About 80 people gathered to read names of transgender individuals killed in the past year.

 

Outside the Galbreath Chapel, LGBT staff member Ryan Lovingood gave slips of paper to each person entering. The slips contained the names of transgender individuals who have been murdered across the world — most within the past year.

About 80 people gathered for the International Transgender Day of Remembrance Vigil in the chapel at 8 p.m. Thursday.

The event was one of many in honor of Trans Education Week, which began Monday.

“We’re handing (the papers) out because everyone deserves to be known, spoken for and remembered,” Lovingood, a second year graduate student studying financial economics, said. “I really hope that people come here and see that the slips of paper I have in my hand are too many to count and recognize that this is an ongoing issue.”

The vigil opened with words from delfin bautista, director of the Ohio University LGBT Center.

“We are thrivers,” bausita, who uses they/them pronouns and lowercase spelling of their name, said at the event. “We thrive as activists, people who bind, people who express gender through makeup, affirm pronouns as a part of identity, stride with pride in the face of slurs on Court Street.”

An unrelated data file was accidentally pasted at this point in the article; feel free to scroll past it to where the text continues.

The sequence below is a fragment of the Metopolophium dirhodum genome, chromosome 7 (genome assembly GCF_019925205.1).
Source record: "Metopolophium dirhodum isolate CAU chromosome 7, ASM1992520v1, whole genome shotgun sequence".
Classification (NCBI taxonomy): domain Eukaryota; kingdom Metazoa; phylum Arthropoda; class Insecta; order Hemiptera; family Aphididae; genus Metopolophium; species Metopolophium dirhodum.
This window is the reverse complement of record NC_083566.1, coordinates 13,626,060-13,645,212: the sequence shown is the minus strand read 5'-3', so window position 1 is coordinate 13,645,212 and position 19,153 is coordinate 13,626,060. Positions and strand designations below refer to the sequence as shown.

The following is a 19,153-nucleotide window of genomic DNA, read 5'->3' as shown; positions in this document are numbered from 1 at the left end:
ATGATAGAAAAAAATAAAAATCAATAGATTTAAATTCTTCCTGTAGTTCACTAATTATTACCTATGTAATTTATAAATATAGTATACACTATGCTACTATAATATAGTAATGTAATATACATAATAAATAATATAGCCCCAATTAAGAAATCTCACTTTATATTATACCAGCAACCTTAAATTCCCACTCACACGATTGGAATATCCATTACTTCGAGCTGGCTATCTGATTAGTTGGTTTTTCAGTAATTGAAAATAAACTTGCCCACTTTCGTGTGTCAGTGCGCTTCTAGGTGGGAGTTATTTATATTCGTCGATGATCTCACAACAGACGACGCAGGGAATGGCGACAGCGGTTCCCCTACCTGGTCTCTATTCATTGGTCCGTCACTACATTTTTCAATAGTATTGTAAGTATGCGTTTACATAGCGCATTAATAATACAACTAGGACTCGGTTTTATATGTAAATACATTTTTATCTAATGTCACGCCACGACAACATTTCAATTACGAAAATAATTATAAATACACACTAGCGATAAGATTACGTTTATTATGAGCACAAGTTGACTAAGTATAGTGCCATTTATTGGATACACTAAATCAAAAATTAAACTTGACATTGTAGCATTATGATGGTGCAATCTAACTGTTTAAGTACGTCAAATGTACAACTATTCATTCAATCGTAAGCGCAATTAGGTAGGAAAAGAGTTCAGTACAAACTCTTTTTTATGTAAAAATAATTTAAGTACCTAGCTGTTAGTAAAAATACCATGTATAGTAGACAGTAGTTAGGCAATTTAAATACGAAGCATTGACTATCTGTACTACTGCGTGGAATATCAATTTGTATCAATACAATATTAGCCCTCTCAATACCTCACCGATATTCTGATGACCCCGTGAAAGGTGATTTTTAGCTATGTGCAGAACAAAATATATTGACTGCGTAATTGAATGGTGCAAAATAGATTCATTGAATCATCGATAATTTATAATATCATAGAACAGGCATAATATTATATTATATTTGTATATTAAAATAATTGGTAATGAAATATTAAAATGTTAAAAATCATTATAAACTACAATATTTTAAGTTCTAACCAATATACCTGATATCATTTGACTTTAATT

After bautista's speech, Title IX, a student-led soprano/alto a cappella group, performed a cappella versions of a number of songs including Imogen Heap’s “Hide and Seek,” Jason Derulo’s “Whatcha Say” and Christina Aguilera’s “Beautiful.”

After the performance, bautista opened the microphone to anyone who wanted to share stories, essays or poetry.

About 10 people took the microphone. People performed slam poetry, shared poems and read personal stories about their experiences coming out as LGBT.

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“I came out about two years ago,” Tiifany Anderson, who is a transgender woman and a freshman studying computer science, said. “It’s really been a struggle with my parents because they’re still trying to accept that, … finding a space where I feel safe and comfortable at, that’s been a struggle for me.”

After the open microphone, members of the audience read the names and information about the transgender person who was killed on their slip. They then placed the slips in a container at the front of the room and took an electric candle with them to their seat. Many of the slips of paper included the ways in which transgender individuals were killed, which ranged from death by stab wounds and gunshots to police beatings.

After bautista spoke a few more words about the vigil, the chapel chanted “Trans Lives Matter.” After the vigil, all were invited into the basement for refreshments.

Fox Alexander, a sophomore studying English, came to the event as a trans individual to show solidarity and said they were happy about the turnout.

“A lot of people cried. That’s not a good thing, but it meant that the people felt comfortable enough to elicit emotional responses, which is really important,” Alexander, who prefers they/them pronouns, said. “The number of people that showed up was really good in my opinion because it showed to queer people in the audience and all around that there is friendship here, there is solidarity.”

@rachel_hartwick

rh375113@ohio.edu

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